The dark side is indeed a dangerous path to walk down. Fear
leads to anger, anger leads to hate, hate leads to suffering… and suffering means
that a lot of bad guys are running around causing everyone to have a really bad
day. Only a hero of the Light can save the people and often, that hero comes from
a most unlikely place.
Grandia II is next up in the growing lineup of Dreamcast RPGs. Following
Sega’s stellar Skies of Arcadia, GII
has its work cut out for it. It’s a good thing Ubi Soft has learned a thing
or two about choosing which RPGs to publish. This is one sweet game.
Our hero of the day just happens to be a “scum of the earth” mercenary named
Ryudo. He’s deadly, he’s dangerous, and he’s got that little soft spot for helpless
innocents. In short, he’s the perfect hero. The main cast also includes Elena,
the songstress with the Jeckyl and Hyde complex, Roan, the boy wonder, and Mareg,
the man-beast who is apparently the only character who has a nose. Pretty interesting
group of characters for misadventures in a distant land.
So a long time ago, Granas, the God of Light, lays the smack down on Valmar,
the God of Darkness (not to be confused with GR founder Duke Ferris, the Lord
of Darkness). Of course, Valmar wasn’t destroyed (only a bit dismembered), so
he’s been a busy little bee over the last few millennia and has almost gained
enough power to put himself back together. Ryudo takes on a job guarding Elena
the choir girl in a ceremony to strengthen the seal holding the Dark god. From
there, all hell breaks loose and our characters are drawn into the eternal battle
between the good, the bad, and the ugly. While the story is far from original,
it is solid enough to hold all of Grandia II’s strong points together.
The sugar naturally starts off with high-powered graphics. The smooth cartoony
characters look great against a colorful world. On top of this, you’ve got CGI
cutscenes and an extra special surprise waiting for you in the spell department.
Some of the special moves/spells are the best I’ve ever seen in an RPG and you
won’t even have to play for days before you get to see one. There are even a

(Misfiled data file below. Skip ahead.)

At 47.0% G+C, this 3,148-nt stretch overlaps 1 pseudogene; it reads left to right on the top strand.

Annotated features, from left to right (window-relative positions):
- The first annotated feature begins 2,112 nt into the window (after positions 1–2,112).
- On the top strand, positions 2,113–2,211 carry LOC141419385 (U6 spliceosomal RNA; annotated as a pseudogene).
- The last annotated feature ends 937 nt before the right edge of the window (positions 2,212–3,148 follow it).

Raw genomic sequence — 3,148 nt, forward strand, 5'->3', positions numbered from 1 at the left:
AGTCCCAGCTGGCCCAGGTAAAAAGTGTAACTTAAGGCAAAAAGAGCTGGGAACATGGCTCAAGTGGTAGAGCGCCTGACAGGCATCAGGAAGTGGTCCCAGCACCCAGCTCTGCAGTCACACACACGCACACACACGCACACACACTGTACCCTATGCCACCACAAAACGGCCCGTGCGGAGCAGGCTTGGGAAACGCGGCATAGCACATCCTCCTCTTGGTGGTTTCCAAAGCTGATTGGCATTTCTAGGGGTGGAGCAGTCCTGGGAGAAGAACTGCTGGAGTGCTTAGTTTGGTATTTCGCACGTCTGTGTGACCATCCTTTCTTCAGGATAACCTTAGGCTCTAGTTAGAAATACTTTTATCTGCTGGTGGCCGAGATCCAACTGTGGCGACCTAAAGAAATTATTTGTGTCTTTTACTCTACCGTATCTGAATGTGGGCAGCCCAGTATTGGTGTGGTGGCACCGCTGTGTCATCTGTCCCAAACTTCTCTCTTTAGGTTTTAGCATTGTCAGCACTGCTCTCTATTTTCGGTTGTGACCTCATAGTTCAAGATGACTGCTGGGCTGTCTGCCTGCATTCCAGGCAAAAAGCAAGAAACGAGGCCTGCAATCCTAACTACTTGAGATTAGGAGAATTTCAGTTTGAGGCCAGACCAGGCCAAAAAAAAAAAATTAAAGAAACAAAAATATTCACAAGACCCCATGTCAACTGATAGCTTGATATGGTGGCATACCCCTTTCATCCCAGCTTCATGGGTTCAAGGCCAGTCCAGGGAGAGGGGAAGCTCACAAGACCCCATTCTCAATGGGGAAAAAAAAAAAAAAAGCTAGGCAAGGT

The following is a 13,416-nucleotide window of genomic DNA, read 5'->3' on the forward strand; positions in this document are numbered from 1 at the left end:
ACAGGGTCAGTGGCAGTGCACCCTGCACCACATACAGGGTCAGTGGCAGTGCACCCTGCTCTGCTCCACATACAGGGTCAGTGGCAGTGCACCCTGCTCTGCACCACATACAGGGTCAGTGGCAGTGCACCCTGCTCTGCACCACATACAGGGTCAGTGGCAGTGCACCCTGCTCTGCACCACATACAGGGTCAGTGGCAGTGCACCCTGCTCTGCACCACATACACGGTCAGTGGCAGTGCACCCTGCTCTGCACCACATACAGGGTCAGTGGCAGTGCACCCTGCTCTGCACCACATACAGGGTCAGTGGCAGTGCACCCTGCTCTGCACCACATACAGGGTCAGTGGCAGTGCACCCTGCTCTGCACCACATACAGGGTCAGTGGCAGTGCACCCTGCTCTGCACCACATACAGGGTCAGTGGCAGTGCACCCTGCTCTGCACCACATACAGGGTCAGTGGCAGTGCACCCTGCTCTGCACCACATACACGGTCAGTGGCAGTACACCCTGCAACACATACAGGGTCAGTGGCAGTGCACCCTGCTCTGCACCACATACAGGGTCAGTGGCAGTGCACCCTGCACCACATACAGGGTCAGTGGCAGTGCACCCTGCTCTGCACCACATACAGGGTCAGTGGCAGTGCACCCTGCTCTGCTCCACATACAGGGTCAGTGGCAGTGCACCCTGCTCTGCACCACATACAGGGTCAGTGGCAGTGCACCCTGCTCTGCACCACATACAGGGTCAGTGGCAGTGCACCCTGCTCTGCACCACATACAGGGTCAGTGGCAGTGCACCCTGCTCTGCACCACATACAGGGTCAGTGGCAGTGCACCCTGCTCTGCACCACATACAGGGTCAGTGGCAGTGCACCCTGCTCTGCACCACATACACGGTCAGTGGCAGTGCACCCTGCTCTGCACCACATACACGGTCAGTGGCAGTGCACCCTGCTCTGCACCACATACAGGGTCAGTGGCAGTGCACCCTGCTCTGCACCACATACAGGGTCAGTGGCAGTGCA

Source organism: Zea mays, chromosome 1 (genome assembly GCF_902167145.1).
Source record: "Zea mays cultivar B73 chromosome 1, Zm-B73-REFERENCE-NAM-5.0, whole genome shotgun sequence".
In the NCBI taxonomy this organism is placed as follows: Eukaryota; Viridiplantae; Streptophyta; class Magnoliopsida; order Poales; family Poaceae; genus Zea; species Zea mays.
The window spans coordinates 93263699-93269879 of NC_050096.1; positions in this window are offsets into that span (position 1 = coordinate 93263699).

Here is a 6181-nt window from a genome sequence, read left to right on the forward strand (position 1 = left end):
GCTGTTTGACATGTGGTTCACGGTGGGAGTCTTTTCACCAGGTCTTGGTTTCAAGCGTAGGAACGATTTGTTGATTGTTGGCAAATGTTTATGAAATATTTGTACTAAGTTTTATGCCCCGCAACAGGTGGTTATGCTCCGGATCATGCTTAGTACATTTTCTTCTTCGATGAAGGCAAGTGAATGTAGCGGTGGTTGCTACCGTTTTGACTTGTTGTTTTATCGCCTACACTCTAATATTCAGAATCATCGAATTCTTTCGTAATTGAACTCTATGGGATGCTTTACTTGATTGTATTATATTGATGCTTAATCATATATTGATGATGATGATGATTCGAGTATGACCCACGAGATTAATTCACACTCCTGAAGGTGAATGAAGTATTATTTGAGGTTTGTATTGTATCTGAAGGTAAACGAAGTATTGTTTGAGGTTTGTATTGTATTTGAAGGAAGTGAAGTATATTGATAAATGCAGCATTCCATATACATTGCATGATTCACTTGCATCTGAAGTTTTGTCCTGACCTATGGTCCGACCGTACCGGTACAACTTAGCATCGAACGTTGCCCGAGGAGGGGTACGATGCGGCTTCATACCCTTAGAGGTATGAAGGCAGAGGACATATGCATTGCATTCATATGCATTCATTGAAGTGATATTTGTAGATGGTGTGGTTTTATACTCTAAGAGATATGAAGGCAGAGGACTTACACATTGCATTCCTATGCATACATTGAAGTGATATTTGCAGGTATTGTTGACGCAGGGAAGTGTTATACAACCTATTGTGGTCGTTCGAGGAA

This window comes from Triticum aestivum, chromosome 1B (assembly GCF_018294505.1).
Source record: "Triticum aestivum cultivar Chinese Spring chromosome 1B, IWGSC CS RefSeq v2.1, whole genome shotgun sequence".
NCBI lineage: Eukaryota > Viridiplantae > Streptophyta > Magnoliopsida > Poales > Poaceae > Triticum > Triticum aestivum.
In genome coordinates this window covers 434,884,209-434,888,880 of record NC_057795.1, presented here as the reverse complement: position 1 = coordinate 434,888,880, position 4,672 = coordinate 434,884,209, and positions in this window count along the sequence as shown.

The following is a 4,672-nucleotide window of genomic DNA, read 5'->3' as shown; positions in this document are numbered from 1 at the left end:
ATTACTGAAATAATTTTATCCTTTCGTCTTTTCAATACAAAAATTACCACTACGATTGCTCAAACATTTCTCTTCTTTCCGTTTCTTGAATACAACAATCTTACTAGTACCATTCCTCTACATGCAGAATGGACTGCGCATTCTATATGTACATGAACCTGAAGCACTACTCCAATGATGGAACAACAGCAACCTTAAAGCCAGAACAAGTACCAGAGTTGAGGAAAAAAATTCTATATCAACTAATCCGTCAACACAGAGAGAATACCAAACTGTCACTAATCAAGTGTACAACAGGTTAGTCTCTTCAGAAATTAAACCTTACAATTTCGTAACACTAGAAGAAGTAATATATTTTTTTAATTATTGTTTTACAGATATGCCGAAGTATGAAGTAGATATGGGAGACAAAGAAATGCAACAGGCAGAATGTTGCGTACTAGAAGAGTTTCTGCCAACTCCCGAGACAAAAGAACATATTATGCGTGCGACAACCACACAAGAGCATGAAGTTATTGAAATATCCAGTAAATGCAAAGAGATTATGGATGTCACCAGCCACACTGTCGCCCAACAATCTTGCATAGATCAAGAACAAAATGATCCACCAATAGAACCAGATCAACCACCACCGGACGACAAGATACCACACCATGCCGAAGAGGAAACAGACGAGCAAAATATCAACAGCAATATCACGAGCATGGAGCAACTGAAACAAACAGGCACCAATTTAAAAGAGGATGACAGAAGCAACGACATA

few super moves (Millenia’s Fallen Wings, for example) that feature an actual
animated cutscene interspersed over the live action. Wow!
Ubi Soft’s first Dreamcast RPG, Evolution, featured
visible enemies throughout the world. Grandia II also sports the same
system, allowing players to see what’s in store for them. Since enemies are
visible, players can also add the element of surprise to their attack by sneaking
in from the rear. They can also be avoided if you’re looking to get somewhere
Grandia II’s strongest flavor, however, can be found within its ingenious
combat system. Rather then settling for the classic turn-based ingredients that
most RPGs rely upon, GII throws a nice dose of action into the mix. An
icon is displayed for each combatant on the timeline. Each character’s stats
determine how fast his/her/it’s icon travels along the timeline. When the “Command”
point is reached, the battle pauses and you input your attacks and spells. When
your icon reaches the “Act” point, the move is carried out. So instead of the
slower-paced battle of an average turn-based conflict, players get an uptempo
free-for-all that definitely requires strategy and awareness.
you ask? Yep. Critical attacks (among other things) can increase enemies’ wait
time. It gets even better if the counter is executed between enemies’ command
and act points. You’ve also got to consider a character’s distance to the target
In addition, you can choose to initialize character (or party) AI and let
the computer take control of things. So if you feel like being really lazy or
if a, ahem, foreign substance is sucking brain cells from your cranium, just
select a battle strategy and kick back! Your characters will handle things all
by themselves. If something goes horribly wrong, you have the option to jump
into the fray and take matters back into your own hands.
With all these things to consider during combat, Grandia II’s battle
system has much more to offer than the average slow plodding RPG. This much
action in an RPG is so addictive should be illegal in the U.S. (and parts of
One cool little touch is the inclusion of voice acting. While it only appears
in clumps, it’s nice to be able to sit back and listen to a conversation rather
than having to read text all the time. And speaking of text…
There seems to be something weird going on with the text scroll speed. It’s
almost as if there are occasional hiccups as the text appears. It’s not a big
problem, but if you’re a fast reader, these pauses will make you feel as if
you are reading a script from a badly dubbed Chinese
You’ll find another small difficulty as you travel through the different lands.
While the layout of the realms is fine, you’ll probably find yourself wishing
for a map. A compass is located on screen, but a map would have been much more
helpful. This could definitely be a big problem for anyone with a
very bad sense of direction.
But these are minor flaws. Grandia II adds a stellar volume to the
Dreamcast’s growing library of RPGs. High-quality graphics along with a new
action doused combat system that’s bound together with a solid story make for
one hell of a game.